NewsAlert: PM acknowledges 'erosion of trust' between office and former minister

Canadian PM Trudeau's former top aide testifies in his defence

NewsAlert: PM acknowledges 'erosion of trust' between office and former minister

Butts testified before the House of Commons justice committee Wednesday, methodically and calmly rebutting explosive testimony from Wilson-Raybould the week before that she was relentlessly pressured last fall - and even received veiled threats about her future as justice minister - to intervene in the criminal trial of the Montreal engineering giant.

She resigned nearly a month after former attorney general Jody Wilson-Raybould resigned from federal cabinet.

But if Wilson-Raybould and the Director of Public Prosecutions had arrived at their final conclusion, the only objective outside advice could serve would be to have their decision reversed.

Goodale would not speculate on what Butts would or should say, except to say that he expects honesty from the former senior aide.

Before beginning to speak, the Liberal majority on the committee voted down a Conservative motion for Butts to be sworn in to testify under oath.

"How can you be credible to us when Ms. Wilson-Raybould gave us such clear consistent testimony of a pattern of interference in an independent prosecution?" asked legislator Charlie Angus of the left-leaning New Democrats. If it's convicted, SNC-Lavalin could be banned from federal contracts for 10 years.

Butts provided the committee Wednesday with a different view on those meetings, saying 11 meetings and calls in four months is hardly a large number on an important file, and that Wilson-Raybould never told Butts or Trudeau she was unhappy about them until she was told she was shuffled out of what she called her "dream job" as justice minister.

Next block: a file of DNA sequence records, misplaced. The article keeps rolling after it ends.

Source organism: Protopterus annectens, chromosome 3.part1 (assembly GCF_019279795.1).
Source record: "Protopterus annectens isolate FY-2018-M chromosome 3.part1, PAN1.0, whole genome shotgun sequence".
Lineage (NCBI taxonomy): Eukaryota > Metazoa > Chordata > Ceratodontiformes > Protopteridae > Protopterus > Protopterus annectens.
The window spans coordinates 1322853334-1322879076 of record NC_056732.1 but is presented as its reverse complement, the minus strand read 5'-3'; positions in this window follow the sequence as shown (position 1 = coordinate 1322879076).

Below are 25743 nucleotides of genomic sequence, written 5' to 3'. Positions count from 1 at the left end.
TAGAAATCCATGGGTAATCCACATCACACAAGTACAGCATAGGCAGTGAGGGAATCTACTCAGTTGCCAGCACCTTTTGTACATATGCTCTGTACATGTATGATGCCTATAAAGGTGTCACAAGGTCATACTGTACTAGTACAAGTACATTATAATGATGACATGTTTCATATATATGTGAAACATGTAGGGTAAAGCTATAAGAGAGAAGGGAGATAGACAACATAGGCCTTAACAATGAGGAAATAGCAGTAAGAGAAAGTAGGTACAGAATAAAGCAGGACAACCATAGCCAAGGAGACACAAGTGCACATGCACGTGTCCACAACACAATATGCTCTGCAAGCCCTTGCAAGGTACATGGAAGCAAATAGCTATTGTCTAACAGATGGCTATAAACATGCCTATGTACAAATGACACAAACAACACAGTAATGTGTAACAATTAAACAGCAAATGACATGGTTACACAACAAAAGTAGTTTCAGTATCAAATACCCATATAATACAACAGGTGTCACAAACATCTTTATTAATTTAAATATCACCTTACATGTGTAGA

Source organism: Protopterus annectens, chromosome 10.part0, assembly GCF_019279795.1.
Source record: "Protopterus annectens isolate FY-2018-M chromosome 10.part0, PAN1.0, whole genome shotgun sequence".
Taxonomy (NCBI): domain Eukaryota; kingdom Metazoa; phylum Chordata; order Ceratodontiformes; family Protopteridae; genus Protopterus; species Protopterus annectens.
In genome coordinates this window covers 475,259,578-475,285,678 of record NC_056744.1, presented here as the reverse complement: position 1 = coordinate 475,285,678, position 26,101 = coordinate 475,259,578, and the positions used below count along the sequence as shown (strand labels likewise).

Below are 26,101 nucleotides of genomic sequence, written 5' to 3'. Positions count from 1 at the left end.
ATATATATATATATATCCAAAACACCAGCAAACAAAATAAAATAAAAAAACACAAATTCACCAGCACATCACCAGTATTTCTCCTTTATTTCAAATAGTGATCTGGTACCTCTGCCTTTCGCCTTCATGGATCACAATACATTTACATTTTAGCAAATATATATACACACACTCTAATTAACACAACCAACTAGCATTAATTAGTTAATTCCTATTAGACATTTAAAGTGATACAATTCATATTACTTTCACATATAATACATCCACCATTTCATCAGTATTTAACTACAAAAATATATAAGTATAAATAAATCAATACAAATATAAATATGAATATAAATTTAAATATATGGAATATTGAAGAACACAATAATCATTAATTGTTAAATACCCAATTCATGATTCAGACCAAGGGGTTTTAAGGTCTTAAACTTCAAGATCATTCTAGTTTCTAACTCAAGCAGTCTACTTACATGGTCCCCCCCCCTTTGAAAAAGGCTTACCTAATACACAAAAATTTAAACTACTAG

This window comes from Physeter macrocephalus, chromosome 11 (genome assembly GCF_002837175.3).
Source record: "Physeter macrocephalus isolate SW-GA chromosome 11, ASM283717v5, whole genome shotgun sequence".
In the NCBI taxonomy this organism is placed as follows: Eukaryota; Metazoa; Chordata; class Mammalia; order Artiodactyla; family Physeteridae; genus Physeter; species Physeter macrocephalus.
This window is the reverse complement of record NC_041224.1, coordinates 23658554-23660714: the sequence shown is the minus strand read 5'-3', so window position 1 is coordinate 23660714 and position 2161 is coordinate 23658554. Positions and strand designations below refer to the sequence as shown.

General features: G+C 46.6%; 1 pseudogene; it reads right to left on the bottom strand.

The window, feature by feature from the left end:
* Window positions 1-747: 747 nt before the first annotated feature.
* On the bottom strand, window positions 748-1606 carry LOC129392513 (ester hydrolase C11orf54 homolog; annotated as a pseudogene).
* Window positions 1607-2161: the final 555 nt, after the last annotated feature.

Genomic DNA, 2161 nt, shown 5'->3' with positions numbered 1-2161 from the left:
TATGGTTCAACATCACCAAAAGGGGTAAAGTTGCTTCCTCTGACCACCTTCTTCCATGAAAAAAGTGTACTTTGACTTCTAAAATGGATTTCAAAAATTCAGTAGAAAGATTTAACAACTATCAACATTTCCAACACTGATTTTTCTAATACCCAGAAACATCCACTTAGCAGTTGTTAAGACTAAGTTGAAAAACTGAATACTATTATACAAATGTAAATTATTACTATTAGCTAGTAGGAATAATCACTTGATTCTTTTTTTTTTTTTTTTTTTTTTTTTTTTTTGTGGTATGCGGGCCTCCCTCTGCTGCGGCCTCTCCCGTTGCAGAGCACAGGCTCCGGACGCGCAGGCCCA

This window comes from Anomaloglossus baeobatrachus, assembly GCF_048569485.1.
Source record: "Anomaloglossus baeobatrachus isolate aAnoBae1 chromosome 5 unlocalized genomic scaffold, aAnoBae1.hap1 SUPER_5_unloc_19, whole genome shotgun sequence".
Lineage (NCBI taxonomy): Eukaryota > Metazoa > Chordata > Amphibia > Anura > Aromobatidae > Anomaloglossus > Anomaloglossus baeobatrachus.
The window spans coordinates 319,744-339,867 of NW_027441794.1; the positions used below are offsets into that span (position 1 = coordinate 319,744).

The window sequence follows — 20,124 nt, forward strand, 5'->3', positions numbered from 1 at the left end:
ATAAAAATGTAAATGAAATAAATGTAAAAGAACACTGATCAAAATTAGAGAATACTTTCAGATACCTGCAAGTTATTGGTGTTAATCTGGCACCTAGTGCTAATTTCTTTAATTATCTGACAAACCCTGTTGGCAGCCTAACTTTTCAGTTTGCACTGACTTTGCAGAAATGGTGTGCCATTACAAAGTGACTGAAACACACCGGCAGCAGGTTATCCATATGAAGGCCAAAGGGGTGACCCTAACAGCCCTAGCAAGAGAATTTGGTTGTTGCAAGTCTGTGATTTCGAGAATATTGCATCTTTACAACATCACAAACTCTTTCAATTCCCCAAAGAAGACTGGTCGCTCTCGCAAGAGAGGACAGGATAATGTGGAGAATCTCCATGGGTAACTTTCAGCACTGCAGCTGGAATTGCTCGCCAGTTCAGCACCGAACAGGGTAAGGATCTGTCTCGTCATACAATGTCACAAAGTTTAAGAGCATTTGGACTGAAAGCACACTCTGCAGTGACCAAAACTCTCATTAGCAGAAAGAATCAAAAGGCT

That agreement would have allowed the firm to avoid a criminal trial and instead agree to alternative terms or conditions, like penalties or enhanced compliance measures. Butts said all they wanted was for Wilson-Raybould to seek an outside legal opinion on the matter from an eminent retired judge.

Drouin indicated that SNC-Lavalin was just one of a host of issues she was asked to include in briefing notes.

"I don't think 9,000 people lose their jobs", said Frederic Bastien, analyst at Raymond James based in Vancouver.

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"This is a story of two people who hold high office-the Prime Minister and the former attorney general-both of whom did their jobs to the best of their abilities, as did their respective staff", Butts said early on in his remarks. And by the end of the day's testimony, it was obvious Wilson-Raybould needed to return to the witness stand.

Deputy justice minister Nathalie Drouin said her department was made aware on September 4 that the director of public prosecutions had decided SNC-Lavalin was not eligible for a remediation agreement.

Butts did not provide specific evidence to justify the 9,000 figure, but said he was briefed by Finance officials on the matter several times.

He said clearly that was not the case and he wishes she had come to him to tell him she did not like the contacts she was receiving.

Butts said the shuffle had "absolutely nothing to do with the SNC-Lavalin" issue and was necessitated after Scott Brison announced that he was going to step down as Treasury Board president. As long as she was justice minister, Wilson-Raybould made no complaints.

Wilson-Raybould showed little sign Wednesday of relenting. Wernick has also been pictured wearing the pin during his time as deputy minister in the Department of Indigenous Affairs.

Bothwell said Trudeau is not like his father, the late Prime Minister Pierre Trudeau, who swept to office in 1968 on a wave of support dubbed "Trudeaumania" and governed for most of the next two decades.

Jordan said she does not have concerns that her own future decisions as a cabinet minister could be undermined, and said she's always felt that Trudeau has "had her back".

Butts said Wilson-Raybould turned down the offer, explaining that she had spent her life opposed to the Indian Act and couldn't be in charge of the programs administered under its authority.

After his first appearance, in which he said no improper influence was ever applied to Wilson-Raybould, he was accused of being partisan and the NDP went so far as to demand he resign or be fired for failing his duty to remain politically neutral.

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